1st day of School
Even if your newbie preschooler will be away from home for just a few hours, the 1st day of school is always a big step for someone wearing wearing such little booties.
Yep…it’s finally here…that time of the year!
At 7’clock the alarm rang sharp!!!We were all excited to get out of bed. Sienna knew she was going to school, but as all 2.5 years old toddler, she isn’t/wasn’t aware of the 1st day of school. For her, she thought she was going to see Margarida, Jaque and Olga…and all her classmates from Nursery. She had no idea a new school, new teachers, new friends, new atmosphere, new schedules and new routines were about to greet her! Specially when her gap between nursery and preschool were of 2 weeks only.
For a week, we have been showing her pictures of her new teachers as well as her class room and her uniform. Her response was great. We were all happy and confident that everything was going to go well on her 1st day of Kindergarten. As parents, we believe that anticipation is key, specially when something…something big is about to change in your kids life. Like for example, a change of teachers…more so then the change of school.
Parents of toddlers like us, heading to preschool for the first time have lots in their minds – and is just so normal!! I couldn’t stop thinking about it since March, when we had enrolled our little Sienna.Separation anxiety can rear its ugly head at any time during your little one’s preschool experience, but making the first day a good day helps set the tone for the school year to come. Understanding you aren’t alone when it comes to finding solutions is key, as well as sticking with a routine.
See what we have learnt from last year’s – when Sienna first started nursery. I am not saying that is easy…i’m saying that it get’s easier and trust me, i am probably the most emotional creature around. I couldn’t hold my tears today, again…they just rolled down my cheeks without excuses!But nothing compared to the 1st weeks we had last year…The separation anxiety was bad…from Sienna and from us…specially being pregnant at that time…where the hormones were pretty much everywhere…ai ai…i will always remember…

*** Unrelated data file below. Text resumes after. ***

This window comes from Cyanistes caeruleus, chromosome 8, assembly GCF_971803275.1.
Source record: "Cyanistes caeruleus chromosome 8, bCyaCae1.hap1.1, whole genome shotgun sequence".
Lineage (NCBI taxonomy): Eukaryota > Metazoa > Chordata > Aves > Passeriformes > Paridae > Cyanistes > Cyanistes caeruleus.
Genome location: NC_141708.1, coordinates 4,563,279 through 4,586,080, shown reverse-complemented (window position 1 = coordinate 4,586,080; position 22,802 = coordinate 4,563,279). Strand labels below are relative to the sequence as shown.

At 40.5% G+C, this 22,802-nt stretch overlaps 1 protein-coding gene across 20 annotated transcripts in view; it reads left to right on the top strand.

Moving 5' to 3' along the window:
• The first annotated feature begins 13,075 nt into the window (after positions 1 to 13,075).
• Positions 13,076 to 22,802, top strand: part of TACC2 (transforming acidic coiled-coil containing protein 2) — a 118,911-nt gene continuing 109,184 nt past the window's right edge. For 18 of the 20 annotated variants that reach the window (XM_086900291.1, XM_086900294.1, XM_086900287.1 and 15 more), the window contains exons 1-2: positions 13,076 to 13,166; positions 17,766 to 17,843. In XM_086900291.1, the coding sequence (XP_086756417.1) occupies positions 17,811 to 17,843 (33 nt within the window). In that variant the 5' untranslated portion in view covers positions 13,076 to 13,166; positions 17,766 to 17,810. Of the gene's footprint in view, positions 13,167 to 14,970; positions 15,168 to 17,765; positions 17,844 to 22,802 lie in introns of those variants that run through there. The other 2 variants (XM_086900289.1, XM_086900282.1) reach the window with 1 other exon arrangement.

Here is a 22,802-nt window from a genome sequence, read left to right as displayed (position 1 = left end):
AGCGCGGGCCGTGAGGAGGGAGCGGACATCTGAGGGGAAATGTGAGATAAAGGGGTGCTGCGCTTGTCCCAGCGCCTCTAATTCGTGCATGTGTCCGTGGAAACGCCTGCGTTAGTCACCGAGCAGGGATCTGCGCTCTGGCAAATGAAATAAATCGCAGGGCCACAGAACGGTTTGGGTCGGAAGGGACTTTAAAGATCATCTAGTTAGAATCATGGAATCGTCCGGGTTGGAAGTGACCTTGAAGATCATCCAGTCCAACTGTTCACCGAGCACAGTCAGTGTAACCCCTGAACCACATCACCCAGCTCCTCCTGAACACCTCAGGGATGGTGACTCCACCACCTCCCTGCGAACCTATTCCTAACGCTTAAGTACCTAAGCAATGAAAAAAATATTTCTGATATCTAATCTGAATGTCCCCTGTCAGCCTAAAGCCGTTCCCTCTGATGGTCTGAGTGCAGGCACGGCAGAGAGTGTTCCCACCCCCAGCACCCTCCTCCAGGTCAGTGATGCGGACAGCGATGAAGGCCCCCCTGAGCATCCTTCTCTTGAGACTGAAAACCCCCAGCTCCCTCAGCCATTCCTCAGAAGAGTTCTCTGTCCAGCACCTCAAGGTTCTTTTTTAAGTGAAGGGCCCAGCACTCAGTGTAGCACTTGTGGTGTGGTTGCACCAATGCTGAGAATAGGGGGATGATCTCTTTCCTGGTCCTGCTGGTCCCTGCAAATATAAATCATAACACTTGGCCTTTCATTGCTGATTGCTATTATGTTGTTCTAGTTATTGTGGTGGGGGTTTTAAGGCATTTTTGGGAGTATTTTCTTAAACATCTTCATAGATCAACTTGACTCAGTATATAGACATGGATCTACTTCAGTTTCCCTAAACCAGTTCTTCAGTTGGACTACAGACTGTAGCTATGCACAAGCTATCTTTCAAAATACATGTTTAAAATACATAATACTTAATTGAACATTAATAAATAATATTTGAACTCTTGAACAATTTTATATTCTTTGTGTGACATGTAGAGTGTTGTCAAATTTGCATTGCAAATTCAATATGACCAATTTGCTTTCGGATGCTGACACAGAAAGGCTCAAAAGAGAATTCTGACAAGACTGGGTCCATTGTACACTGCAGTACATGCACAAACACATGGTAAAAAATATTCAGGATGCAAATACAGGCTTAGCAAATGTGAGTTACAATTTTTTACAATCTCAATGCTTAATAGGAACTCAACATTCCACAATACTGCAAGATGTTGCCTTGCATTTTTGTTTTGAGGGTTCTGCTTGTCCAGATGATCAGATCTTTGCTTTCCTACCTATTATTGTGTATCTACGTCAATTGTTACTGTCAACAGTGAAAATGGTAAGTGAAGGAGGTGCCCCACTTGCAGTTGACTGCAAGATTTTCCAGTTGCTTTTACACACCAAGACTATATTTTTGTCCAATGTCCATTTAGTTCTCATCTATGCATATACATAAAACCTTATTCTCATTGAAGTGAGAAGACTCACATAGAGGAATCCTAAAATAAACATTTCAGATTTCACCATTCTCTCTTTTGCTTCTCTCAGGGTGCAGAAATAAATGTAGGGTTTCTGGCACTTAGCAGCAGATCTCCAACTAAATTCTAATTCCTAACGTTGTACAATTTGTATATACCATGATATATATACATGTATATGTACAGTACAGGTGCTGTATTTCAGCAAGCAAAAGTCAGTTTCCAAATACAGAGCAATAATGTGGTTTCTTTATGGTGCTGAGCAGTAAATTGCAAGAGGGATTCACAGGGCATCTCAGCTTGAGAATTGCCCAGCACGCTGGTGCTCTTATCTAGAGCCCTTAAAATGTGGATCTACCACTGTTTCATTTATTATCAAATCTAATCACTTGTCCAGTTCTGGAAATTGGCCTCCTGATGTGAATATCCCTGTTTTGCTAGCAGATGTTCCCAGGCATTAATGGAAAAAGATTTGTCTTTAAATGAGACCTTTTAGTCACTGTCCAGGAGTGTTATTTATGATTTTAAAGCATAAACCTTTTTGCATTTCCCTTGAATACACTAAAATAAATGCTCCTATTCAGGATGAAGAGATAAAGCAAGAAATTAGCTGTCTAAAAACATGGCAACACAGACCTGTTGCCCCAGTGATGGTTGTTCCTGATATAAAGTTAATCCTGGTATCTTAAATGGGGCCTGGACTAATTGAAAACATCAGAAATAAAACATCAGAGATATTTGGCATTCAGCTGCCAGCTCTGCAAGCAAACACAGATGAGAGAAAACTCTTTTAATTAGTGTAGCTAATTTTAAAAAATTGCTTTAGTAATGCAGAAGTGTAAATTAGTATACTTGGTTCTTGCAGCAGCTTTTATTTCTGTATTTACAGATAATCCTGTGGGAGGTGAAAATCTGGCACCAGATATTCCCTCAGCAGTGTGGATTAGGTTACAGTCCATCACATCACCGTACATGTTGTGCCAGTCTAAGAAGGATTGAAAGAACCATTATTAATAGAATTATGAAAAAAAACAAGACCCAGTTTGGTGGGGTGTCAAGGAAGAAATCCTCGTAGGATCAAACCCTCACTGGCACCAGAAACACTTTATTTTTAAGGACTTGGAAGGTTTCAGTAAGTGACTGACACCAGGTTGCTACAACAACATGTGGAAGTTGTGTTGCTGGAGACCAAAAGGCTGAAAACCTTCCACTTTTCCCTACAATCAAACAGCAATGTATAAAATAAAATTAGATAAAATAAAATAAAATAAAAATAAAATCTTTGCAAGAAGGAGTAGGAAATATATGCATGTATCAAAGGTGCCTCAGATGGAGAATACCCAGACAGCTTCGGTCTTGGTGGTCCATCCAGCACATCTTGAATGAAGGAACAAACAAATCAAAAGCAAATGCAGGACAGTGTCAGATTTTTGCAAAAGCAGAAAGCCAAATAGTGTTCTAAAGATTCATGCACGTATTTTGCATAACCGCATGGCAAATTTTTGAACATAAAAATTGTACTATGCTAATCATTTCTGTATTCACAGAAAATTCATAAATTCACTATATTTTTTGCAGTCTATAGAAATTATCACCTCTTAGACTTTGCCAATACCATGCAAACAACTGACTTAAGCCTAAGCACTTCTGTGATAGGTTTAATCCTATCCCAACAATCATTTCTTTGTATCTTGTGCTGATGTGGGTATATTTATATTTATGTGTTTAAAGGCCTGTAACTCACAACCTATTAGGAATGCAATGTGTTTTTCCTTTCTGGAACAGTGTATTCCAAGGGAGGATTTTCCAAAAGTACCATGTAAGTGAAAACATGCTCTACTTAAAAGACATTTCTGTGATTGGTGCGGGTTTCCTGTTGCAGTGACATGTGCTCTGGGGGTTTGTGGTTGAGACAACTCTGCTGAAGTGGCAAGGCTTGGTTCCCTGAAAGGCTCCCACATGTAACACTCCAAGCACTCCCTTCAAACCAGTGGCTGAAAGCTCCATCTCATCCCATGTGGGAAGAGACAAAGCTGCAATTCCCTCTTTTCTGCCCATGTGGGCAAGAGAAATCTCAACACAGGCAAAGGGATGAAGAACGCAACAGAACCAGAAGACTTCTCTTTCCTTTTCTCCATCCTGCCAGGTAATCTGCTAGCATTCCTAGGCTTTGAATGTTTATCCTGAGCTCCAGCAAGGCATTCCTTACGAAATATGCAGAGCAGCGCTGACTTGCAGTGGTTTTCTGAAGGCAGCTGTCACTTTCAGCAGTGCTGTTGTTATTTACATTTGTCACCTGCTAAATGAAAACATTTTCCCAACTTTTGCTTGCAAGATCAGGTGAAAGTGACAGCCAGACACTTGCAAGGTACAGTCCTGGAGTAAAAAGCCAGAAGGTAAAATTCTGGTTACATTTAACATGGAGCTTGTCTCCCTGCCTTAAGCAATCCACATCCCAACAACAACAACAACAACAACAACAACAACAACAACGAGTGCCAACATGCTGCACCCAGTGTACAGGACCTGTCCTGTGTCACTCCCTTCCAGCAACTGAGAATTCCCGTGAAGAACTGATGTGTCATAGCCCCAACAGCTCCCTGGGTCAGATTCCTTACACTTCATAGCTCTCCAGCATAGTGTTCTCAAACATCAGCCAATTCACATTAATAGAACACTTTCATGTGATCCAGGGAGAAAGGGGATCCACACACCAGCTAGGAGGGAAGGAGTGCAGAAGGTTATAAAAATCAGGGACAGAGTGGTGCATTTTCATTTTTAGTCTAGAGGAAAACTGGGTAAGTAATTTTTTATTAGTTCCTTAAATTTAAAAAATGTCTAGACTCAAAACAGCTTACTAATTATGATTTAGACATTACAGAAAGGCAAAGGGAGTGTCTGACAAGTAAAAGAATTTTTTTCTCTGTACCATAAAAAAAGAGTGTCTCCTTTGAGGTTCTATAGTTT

Here are a few helpful tips that you might consider in order to create a less painful drop-off!!!
- Don’t rush through the Morning – No one likes to race through the school morning routine — especially on the first day. So get everyone up at a reasonable hour. That way, you won’t have to hurry your child as he munches through his morning meal — or risk being late because you had to tame your frazzled tot’s tantrum.
- Arrive fashionably early – This way, your little one can slowly settle in before the real action starts. He’ll also get more face time with the teacher, too, which will be tougher to do once all the other kids are there to vie for her attention.
- Make a plan for the first day of school and then stick with it (we made ours 2 weeks in advance). Your tot works well with routines, and when they are broken, things can go downhill fast. Whether it’s reading a book before drop-off or a special kiss, sticking to a routine means early-morning success. Make sure to chat about the routine with your child before heading to school so she knows what to expect.
- Discuss with the teacher what the recommended amount of time is for hanging out on the first day and stick to it. If 10 minutes is OK, then watch the clock — and your tot — and then say goodbye. Showing your child that you feel confident about leaving her at school let’s her know it is a safe place to be. It may seem like a good idea to sneak out if she’s having fun, but it’s best to give a quick goodbye hug and a peck on the cheek before heading out. I admit that i was there for maybe 30minutes…and i was the last parent leaving the classroom…